2 years ago
  12. It's time to make the provision of health care efficient and cost effective. The studies are in that show this is a viable solution.

    2 years ago
  13. It seems the statute should be amended to remove the need for physician supervision over the APN's. Patients are free to decide who they want to see for their health care needs and they are not placed in any danger when treated by APN's-as the list of published works demonstrates. Wait times to see healthcare providers continues to rise, especially in rural areas and by removing this supervision requirement, APN's will be able to open practices in under-served areas that will provide much better access to patients. Patients may have to travel many miles to get care that could be provided close to home if APN's were not so limited by the physician supervision rule.

    If the supervision rule can be removed, patients will benefit, access to care will be greater, more quality APN's will choose to work in Texas, and money will be saved by all-except those Doctors who are making money for not working.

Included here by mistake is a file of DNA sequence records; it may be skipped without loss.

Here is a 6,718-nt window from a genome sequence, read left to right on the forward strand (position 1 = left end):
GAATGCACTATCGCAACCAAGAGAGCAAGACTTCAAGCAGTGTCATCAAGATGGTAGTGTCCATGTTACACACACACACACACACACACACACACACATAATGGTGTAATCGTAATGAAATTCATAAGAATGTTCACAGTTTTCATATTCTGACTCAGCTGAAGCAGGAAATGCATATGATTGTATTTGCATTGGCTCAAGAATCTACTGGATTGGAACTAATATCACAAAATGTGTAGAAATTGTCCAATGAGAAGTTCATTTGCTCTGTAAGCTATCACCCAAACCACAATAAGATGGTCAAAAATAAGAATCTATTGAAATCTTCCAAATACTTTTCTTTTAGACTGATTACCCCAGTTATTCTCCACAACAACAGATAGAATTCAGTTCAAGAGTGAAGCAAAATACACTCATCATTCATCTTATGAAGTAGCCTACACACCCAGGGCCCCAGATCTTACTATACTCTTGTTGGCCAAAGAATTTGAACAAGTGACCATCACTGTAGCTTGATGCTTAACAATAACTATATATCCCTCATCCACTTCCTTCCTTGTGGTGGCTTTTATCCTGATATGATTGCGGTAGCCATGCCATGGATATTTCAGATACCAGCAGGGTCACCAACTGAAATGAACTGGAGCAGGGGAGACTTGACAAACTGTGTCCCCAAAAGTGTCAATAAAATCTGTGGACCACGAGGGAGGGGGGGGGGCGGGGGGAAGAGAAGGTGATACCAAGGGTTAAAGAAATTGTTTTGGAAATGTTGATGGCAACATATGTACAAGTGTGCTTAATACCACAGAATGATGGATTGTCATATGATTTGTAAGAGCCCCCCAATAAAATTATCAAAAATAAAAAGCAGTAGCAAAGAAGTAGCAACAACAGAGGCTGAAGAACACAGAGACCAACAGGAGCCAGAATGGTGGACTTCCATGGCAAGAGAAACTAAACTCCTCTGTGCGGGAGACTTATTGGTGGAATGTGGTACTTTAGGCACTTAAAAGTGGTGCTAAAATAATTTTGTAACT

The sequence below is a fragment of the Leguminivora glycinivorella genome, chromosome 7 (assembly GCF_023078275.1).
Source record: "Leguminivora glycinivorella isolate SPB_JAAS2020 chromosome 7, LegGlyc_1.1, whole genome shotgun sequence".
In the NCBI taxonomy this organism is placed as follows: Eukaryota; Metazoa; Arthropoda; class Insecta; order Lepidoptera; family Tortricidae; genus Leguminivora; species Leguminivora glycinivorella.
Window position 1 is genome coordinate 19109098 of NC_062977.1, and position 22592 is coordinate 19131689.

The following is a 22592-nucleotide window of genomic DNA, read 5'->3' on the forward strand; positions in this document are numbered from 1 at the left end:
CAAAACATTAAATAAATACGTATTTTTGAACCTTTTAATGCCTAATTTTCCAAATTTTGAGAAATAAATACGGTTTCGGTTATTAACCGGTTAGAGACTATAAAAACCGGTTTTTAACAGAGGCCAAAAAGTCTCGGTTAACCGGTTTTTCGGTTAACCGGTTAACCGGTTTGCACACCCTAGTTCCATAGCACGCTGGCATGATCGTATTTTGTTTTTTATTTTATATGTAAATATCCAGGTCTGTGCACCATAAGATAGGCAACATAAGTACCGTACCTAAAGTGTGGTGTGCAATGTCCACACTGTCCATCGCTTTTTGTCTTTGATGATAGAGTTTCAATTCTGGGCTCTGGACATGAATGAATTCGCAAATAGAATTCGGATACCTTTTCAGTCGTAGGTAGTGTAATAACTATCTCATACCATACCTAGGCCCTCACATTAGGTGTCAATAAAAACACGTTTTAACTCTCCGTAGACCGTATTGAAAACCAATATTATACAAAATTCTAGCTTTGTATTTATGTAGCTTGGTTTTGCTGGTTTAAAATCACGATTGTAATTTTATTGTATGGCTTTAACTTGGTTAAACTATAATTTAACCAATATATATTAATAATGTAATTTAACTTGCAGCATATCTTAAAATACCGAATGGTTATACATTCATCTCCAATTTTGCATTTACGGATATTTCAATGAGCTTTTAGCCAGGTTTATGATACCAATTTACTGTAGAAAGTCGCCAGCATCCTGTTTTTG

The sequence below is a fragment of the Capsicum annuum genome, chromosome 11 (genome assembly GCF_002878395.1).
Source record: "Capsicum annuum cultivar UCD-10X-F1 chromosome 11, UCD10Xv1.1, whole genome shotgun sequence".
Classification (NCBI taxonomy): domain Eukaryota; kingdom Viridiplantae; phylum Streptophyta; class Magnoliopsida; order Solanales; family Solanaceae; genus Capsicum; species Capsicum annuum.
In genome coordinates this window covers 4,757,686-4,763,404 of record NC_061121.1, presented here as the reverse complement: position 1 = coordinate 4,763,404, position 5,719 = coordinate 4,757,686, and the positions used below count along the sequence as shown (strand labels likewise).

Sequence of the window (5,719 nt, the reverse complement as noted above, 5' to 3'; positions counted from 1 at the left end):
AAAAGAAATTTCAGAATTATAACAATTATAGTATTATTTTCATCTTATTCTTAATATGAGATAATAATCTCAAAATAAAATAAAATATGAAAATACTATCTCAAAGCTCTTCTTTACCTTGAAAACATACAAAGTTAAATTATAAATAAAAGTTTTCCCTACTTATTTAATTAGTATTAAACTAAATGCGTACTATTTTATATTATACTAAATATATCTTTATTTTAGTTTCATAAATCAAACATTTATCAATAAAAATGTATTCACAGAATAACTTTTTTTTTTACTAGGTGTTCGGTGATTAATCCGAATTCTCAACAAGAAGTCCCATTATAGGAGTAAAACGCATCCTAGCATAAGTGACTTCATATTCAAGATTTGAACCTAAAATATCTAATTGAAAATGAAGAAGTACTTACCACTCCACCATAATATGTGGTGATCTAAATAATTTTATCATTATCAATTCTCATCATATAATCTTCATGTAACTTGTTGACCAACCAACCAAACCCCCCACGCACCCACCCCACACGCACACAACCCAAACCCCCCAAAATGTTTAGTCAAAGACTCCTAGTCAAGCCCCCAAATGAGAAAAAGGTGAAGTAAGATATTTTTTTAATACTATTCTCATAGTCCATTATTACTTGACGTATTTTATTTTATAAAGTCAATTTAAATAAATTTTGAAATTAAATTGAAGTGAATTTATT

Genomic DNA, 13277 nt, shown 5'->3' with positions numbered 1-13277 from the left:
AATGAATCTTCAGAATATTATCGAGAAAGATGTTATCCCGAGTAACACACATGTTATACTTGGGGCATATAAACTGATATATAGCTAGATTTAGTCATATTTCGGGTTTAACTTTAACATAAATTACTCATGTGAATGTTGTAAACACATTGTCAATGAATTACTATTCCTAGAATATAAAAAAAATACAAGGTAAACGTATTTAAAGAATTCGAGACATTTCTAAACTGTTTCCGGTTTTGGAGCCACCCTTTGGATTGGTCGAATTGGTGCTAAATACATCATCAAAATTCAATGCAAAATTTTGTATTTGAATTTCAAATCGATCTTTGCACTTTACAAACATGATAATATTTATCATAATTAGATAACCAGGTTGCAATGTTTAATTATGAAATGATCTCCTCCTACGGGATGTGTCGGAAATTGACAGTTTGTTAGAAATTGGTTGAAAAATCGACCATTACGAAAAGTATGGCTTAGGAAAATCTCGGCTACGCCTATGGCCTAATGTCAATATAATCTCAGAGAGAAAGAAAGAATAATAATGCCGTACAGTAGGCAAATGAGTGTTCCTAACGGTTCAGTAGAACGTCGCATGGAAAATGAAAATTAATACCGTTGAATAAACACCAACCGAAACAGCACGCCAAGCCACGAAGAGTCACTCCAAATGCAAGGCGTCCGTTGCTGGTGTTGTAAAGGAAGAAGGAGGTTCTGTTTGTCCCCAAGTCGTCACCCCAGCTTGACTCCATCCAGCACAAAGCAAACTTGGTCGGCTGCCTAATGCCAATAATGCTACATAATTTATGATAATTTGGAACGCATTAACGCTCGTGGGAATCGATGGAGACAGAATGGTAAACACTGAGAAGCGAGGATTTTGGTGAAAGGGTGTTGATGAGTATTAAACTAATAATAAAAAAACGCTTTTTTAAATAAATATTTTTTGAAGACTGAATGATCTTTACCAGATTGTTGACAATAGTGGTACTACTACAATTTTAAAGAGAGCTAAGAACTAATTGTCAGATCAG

2 years ago
  14. While I agree patients need access to health care, I do not agree that NPs need autonomy. If they wish to be a doctor than they should apply and go to medical school. If you see a patient and diagnose as well as order tests and prescribe you are practicing medicine, not nursing. Also, so many NPs practice outside of their area of cerification. I do not believe that a lifetime license should be granted and re-certification by EXAM should be performed. Taking classes or weekend party meetings should not count as the only requirment. NPs are just after the same dollar as physicians but without the requirement of education, clinical exposure, residency and proficiency/knowledge proven by exam for certification and renewal.

    2 years ago
    1. Research, for decades, has shown NPs and physicians have statistically equal abilities to diagnose, order tests and prescribe. Unfortunately, it takes time to educate legislators the quality healthcare NPs provide to the community. If research from the 18 states, which allow complete autonomy from physicians indicated NP were practicing outside of their training, I would agree with you. Fortunately for NPs and their patients, high quality healthcare and safety have been demonstrated. Tim Jones, CRNA, D.N.P.